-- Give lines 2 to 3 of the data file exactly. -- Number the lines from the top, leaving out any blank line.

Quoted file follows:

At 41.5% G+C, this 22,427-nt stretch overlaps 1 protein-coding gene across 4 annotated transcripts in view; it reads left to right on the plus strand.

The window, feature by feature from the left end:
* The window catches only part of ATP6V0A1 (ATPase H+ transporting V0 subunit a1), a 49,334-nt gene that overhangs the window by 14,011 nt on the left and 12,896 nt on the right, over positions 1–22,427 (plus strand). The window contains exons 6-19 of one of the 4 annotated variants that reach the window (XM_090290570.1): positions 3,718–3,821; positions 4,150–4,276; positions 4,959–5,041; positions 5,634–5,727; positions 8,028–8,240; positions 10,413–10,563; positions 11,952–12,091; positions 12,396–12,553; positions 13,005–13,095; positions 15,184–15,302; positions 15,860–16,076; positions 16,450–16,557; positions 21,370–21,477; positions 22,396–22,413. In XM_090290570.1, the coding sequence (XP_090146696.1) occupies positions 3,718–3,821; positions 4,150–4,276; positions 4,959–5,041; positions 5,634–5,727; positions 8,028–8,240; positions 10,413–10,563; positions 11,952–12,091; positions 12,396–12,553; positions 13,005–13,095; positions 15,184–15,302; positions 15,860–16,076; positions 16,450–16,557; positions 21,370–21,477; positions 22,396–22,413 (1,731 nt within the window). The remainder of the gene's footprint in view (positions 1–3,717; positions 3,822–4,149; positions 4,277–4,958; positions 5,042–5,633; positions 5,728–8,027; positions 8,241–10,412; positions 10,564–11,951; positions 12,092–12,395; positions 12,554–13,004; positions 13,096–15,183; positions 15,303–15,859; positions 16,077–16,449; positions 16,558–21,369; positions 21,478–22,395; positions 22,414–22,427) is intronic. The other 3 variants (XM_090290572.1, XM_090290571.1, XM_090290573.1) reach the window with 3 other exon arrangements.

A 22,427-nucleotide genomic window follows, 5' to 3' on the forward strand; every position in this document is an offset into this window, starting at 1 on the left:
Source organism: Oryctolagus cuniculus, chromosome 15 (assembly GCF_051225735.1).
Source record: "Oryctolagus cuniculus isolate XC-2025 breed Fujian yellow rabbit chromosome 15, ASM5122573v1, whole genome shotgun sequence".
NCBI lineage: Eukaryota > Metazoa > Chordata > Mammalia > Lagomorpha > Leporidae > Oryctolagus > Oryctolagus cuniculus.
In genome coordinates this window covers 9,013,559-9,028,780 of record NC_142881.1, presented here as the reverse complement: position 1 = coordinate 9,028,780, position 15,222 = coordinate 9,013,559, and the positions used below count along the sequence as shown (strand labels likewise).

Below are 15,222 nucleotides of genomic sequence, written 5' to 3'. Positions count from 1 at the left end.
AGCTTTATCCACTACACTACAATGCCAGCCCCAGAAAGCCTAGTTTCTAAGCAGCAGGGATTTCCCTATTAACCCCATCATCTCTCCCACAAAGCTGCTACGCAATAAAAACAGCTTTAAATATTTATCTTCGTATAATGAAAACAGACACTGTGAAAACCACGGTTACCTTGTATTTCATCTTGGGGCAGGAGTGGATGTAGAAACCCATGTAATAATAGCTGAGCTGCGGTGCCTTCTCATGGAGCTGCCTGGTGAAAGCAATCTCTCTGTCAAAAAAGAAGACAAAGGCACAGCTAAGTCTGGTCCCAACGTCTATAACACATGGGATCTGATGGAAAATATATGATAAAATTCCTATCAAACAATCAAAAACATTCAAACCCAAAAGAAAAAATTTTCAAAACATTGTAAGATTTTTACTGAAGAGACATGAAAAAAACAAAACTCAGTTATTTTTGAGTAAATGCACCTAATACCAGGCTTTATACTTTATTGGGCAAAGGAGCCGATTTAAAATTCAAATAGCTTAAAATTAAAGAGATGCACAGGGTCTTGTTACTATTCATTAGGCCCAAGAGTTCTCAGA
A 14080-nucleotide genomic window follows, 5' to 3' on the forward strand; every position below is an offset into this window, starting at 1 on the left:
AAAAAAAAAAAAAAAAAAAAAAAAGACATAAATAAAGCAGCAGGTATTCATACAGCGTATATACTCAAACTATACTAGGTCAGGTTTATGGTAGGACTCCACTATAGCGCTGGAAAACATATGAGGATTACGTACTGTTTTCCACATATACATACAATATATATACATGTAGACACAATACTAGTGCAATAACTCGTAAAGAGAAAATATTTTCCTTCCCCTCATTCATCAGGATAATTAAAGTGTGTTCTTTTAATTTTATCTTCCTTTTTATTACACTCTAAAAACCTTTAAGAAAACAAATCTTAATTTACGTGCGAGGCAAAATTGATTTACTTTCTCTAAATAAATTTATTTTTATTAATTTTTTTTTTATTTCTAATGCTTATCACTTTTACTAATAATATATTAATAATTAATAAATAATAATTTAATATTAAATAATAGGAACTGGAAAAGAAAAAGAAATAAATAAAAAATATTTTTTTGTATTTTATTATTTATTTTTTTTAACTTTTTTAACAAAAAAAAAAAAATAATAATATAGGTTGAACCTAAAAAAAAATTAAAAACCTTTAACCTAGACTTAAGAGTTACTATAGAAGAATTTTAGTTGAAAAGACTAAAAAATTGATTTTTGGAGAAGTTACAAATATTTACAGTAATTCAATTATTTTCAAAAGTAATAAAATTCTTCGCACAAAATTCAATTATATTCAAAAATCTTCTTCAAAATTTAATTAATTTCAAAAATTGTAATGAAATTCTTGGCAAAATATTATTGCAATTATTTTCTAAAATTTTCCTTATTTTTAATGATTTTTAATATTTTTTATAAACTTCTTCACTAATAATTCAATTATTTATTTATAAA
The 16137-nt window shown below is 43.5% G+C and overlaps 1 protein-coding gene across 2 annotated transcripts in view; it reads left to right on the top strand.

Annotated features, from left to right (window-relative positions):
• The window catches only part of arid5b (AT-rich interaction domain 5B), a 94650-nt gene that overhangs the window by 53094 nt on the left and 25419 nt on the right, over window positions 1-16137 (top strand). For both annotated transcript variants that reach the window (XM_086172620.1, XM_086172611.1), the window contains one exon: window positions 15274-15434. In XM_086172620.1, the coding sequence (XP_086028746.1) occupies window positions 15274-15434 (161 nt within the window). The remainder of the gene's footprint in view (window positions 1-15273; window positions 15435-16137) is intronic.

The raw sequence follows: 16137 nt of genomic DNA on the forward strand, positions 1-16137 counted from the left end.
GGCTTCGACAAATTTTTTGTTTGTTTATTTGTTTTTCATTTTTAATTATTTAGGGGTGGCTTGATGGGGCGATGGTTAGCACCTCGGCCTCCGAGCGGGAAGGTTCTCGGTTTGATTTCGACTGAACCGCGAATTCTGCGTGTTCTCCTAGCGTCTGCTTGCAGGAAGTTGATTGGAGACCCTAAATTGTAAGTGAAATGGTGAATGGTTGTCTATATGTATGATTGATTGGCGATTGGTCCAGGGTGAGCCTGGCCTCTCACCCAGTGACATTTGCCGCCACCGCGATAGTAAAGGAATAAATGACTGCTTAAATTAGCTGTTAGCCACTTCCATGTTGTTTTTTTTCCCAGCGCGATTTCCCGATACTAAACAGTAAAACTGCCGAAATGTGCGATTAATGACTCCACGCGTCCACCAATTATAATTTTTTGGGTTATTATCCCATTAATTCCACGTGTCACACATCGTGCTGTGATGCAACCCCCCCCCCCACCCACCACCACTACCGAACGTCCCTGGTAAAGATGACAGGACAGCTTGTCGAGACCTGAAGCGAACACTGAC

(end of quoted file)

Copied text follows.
The window, feature by feature from the left end:
* The window catches only part of ATP6V0A1 (ATPase H+ transporting V0 subunit a1), a 49,334-nt gene that overhangs the window by 14,011 nt on the left and 12,896 nt on the right, over positions 1–22,427 (plus strand). The window contains exons 6-19 of one of the 4 annotated variants that reach the window (XM_090290570.1): positions 3,718–3,821; positions 4,150–4,276; positions 4,959–5,041; positions 5,634–5,727; positions 8,028–8,240; positions 10,413–10,563; positions 11,952–12,091; positions 12,396–12,553; positions 13,005–13,095; positions 15,184–15,302; positions 15,860–16,076; positions 16,450–16,557; positions 21,370–21,477; positions 22,396–22,413. In XM_090290570.1, the coding sequence (XP_090146696.1) occupies positions 3,718–3,821; positions 4,150–4,276; positions 4,959–5,041; positions 5,634–5,727; positions 8,028–8,240; positions 10,413–10,563; positions 11,952–12,091; positions 12,396–12,553; positions 13,005–13,095; positions 15,184–15,302; positions 15,860–16,076; positions 16,450–16,557; positions 21,370–21,477; positions 22,396–22,413 (1,731 nt within the window). The remainder of the gene's footprint in view (positions 1–3,717; positions 3,822–4,149; positions 4,277–4,958; positions 5,042–5,633; positions 5,728–8,027; positions 8,241–10,412; positions 10,564–11,951; positions 12,092–12,395; positions 12,554–13,004; positions 13,096–15,183; positions 15,303–15,859; positions 16,077–16,449; positions 16,558–21,369; positions 21,478–22,395; positions 22,414–22,427) is intronic. The other 3 variants (XM_090290572.1, XM_090290571.1, XM_090290573.1) reach the window with 3 other exon arrangements.